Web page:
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Vin Scully’s work motivated many in the Angels organization

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LOS ANGELES, CA - April 12, 2016: Announcer
Dodgers announcer Vin Scully is honored with home plate on his final opening day on April 12, 2016 at Dodger Stadium. (Gina Ferazzi/Los Angeles Times)

Vin Scully has always been more than just a voice Dodgers baseball. He was an icon, a friend, a legend, a mentor, a friendly face who treated everyone he met with respect, humility and kindness. He was more than words could describe. It was enough to meet him, or maybe just listen to him on game day, to feel the effect of Vin Scully.

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scully died at age 94 on Tuesday. The news shocked Dodgers organization and all of baseball. To the environment of the team of large companies, including Angels in Anaheim, they paid tribute to their favorite TV presenter.

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For many, Scully was their introduction to the sport. For others, he has been an inspiration for their careers. For some, he was both. And that influence extended beyond baseball.

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Patrick O’Neill — who is in his first season as the Angels’ anchor, ninth season overall with the Angels — grew up listening to Scully’s games.

“That’s how I fell in love with the game of baseball and Vin Scully was really the reason I wanted to be a TV presenter,” O’Neal said.

O’Neal, who had previously worked as a reporter and broadcaster for the Dodgers for nine years, first met Scully in 2005.

“He touched us all so much,” O’Neill said. “He impacted everyone’s lives here in Southern California. He is the greatest TV presenter of all time. Not only baseball. He was the kindest person. He will meet you for the first time and will never forget your name.”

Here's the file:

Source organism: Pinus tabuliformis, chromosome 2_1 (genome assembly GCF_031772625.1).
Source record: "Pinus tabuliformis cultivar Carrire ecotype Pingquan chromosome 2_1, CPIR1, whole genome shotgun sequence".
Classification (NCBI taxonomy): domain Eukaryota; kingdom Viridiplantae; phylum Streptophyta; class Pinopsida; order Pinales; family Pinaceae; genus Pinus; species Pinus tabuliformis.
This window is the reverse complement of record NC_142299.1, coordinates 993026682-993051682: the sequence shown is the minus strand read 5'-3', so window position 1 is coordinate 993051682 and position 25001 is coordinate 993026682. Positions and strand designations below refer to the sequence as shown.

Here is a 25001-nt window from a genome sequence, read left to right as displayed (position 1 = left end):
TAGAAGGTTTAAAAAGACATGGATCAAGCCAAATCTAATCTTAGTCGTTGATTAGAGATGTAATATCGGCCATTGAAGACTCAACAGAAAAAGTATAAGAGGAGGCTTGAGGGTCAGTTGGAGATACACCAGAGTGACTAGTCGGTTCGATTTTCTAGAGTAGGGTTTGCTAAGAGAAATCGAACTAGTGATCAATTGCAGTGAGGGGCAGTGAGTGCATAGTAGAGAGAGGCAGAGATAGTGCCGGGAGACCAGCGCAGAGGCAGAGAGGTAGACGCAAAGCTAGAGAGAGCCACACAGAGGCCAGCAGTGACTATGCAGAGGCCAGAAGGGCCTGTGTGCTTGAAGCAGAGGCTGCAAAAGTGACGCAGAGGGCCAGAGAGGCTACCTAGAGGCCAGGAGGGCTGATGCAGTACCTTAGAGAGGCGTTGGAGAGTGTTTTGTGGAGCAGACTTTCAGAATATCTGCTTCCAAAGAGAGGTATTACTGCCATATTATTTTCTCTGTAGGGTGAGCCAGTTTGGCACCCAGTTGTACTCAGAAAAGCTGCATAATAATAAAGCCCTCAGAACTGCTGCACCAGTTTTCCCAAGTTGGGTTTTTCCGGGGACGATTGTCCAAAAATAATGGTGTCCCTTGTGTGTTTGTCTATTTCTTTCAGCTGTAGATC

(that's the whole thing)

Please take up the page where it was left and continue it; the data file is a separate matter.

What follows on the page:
Matt Vasgersian remembered his first meeting with Scully as a fan. Now also an Angels broadcaster and national broadcaster for the MLB Network, Vasgersian won the contest while in USC call half an inning of a Dodgers game in 1989 on a tape recorder with Al Downing. That day he met Scully.

About 10 years later, Vasgersian recalled having to announce the Brewers-Dodgers game at Dodger Stadium—Vasgersian called games by the Brewers, the first team he worked for in his first season as a major league broadcaster—and heard Scully call the same play that and him from the booth next to him.

“At the time, it just struck me, as if I had nothing to do here,” Vasgersyan said. “Actually, I am announcing the same event that Vin Scully is announcing.

“It was never about him,” Vasgersian recalled of Scully’s personality. “He was the best, he knew he was the best. … He never needed to remind anyone of who he was or how great he was.”

Scully’s impact went far beyond the booth. Coaches and players throughout the league also wanted to know and date him.

Interim Angels manager Phil Nevin began his post-game press conference on Tuesday wanting to talk about Scully.

Nevin said one of his fondest memories was seeing Scully say his name on the air three years after his major league career.

“It was like, ‘Wow,'” Nevin said, “I’m in the big leagues.” ”

Angels beat back Mike Trout took the time to get to know Scully before Wednesday’s game.

“It was an honor for me to be able to go out there and play at Dodger Stadium when he announced me on a plate and, you know, broadcast the game,” Trout said.

Trout first met Scully in the early years of his major league career. Former Angels manager Mike Sciosha brought him to the press room where Scully was.

Trout couldn’t remember the details of their conversation, but said it was “a pretty special moment for me just because I had to sit down and talk to him and just understand the importance of what he brought to the game.” Only the joy it brought.”

Trout added, “He meant a lot to everyone.”

This story originally appeared in Los Angeles Times.




Source: sports.yahoo.com

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